Shiva (Sanskrit: Auspicious One) is one of the main deities of Hinduism that is worshipped as the paramount lord by the Shaivaite sects of India. In Hinduism, Lord Shiva is regarded as the representation of the Supreme Being. He is known as the third element in the Hindu Trinity (Trimurti), the other two members being Lord Brahma - the creator and Lord Vishnu - the protector. Shiva is the destructive form of the Almighty. As the cycle of destruction and recreation is always in a circle, Shiva’s primary responsibility is maintaining the life cycle. Scholars say, as the Mahakaal, Shiva destroys and dissolves everything into nothingness but as Shankara, he also reproduces that which has been destroyed and dissolved. His symbol of Lingam or the phallus represents this reproductive power.
Lord Shiva is also considered to be the most unique of all Hindu gods and also the God of all. A great ascetic, Shiva is the only godhead who is forever in deep meditation, totally absorbed in contemplation in His abode, Kailaasa Mountain in the great Himalaya. Lord Shiva is also said to be inseparable from Shakti - Parvati the daughter of Himavaan - Haimavati. There is no Shiva without Shakti and no Shakti without Shiva, the two are one - or the absolute state of being. Shiva is often shown with many faces, as creator, destroyer and preserver in total command of the cosmos. He contains both good and evil. He is moody, free of inhibitions, easy to please, protector of the down trodden, and has the power to alter the laws of destiny. Thus, it is Lord Shiva is known as the God of mercy and kindness. He protects his devotees from all evil that are always around us. He blesses his followers with grace, knowledge and peace.
Shiva as Ardhanareeswara Lord Shiva is said to be half man and half woman. In the full figure of Siva the male and female principles are united. Shiva Linga - the symbol of Lord Shiva which consists of both Lingam (phallus) and yoni (the female organ) represent the totality of his nature and the totality of all created existence.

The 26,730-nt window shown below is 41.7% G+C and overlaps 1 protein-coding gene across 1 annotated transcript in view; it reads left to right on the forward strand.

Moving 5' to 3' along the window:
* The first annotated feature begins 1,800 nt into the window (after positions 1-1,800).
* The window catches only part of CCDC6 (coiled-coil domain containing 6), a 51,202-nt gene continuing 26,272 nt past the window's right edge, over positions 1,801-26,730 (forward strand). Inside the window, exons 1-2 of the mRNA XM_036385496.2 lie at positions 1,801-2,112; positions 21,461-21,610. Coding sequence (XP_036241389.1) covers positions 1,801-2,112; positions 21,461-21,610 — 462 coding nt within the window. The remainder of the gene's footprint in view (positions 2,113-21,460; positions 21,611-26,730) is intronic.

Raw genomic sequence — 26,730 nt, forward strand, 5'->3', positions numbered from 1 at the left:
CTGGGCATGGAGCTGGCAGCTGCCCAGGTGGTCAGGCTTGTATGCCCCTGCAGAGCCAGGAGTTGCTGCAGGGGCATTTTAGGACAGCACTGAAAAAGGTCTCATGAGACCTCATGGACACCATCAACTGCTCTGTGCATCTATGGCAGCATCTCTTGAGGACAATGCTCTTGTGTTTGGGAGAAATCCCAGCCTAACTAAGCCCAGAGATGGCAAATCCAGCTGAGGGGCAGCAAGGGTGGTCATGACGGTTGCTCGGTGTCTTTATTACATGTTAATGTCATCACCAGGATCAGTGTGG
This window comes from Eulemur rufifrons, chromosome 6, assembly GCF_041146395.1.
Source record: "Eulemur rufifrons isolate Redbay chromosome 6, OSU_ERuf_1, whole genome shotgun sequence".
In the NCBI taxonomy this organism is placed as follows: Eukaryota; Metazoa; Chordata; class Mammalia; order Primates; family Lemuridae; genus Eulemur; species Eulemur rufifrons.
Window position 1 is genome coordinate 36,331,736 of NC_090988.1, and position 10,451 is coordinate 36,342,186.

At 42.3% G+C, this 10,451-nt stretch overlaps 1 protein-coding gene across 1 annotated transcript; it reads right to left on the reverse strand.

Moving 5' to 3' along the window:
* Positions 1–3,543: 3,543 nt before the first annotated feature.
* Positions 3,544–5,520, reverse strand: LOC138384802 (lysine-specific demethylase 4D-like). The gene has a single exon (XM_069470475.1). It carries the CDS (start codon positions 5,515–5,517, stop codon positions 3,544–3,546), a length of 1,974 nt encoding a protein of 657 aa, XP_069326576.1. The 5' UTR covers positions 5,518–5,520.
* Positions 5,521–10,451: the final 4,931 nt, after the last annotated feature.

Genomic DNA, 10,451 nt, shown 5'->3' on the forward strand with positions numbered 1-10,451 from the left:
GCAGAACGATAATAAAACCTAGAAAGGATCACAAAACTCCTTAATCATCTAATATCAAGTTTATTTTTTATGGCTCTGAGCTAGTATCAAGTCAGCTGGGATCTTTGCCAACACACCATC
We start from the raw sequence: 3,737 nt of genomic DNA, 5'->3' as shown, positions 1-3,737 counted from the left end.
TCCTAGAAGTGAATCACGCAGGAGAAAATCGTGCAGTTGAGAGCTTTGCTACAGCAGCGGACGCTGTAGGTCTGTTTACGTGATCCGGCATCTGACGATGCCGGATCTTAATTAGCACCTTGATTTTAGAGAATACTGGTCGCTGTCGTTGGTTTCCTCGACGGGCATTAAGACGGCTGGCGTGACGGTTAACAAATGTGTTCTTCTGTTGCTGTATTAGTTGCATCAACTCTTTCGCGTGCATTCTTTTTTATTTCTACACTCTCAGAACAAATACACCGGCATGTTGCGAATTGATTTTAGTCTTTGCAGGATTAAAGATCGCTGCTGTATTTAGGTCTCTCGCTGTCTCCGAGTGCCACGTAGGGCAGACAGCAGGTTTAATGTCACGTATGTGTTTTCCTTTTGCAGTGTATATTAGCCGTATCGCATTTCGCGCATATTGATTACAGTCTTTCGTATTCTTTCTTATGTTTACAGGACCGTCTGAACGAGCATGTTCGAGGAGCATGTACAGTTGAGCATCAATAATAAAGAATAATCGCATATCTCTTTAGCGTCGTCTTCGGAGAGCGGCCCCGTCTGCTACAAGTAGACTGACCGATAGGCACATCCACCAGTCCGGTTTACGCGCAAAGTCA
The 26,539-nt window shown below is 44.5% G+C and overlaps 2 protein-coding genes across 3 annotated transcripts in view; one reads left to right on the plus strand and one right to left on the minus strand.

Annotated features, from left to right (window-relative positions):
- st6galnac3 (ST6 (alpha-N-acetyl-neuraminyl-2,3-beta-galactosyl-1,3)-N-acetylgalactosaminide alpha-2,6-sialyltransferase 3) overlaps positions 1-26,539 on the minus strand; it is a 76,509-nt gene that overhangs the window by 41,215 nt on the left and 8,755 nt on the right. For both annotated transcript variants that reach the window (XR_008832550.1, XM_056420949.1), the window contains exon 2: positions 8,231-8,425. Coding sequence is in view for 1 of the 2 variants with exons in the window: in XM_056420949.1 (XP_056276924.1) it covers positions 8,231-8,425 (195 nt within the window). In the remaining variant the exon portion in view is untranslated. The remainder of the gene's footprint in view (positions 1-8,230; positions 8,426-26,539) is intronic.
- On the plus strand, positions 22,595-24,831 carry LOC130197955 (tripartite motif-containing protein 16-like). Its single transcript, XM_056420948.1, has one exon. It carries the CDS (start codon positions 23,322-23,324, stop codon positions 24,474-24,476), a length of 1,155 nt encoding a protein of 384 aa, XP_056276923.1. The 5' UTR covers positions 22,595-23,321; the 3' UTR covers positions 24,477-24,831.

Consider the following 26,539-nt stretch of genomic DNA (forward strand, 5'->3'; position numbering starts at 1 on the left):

God Nataraj where his dance is to the beat and rhythm of creation. He is also shown in sculptures with many hands. One pair of hands, for example, represents the balance between life and death. Shiva is 'tri netra' or three eyed, and is 'neela kantha' - blue-necked (having consumed poison to save the world from destruction). Besides, there are a lot many attributes associated with Lord Shiva. Here is a brief description of some of the important symbols that depict Lord Shiva. Each of his depiction signifies a different aspect of his Supreme Being.
Unclad body covered with ashes: This form of Lord Shiva depicts that Lord Shiva’s presence is much higher than this physical phenomenon. According to some scholars, Shiva’s body smeared with cemetery ash points to the philosophy of the life and death and the fact that death is the ultimate reality of the life.
Jata (Matted Hair): The flow of his matted hair represents Shiva as the Lord of Wind or Vayu, who is the subtle form of breath present in all living beings. Thus it is Shiva which is the lifeline for all living being. He is Pashupatinath.
Sacred Ganga: The holiest of the holy rivers, Ganga flows from the matted hair of Shiva. According to a legend, Shiva allowed an outlet to the great river to traverse the earth and bring purifying water to human being. Ganga also denotes fertility - one of the creative aspects of the Rudra.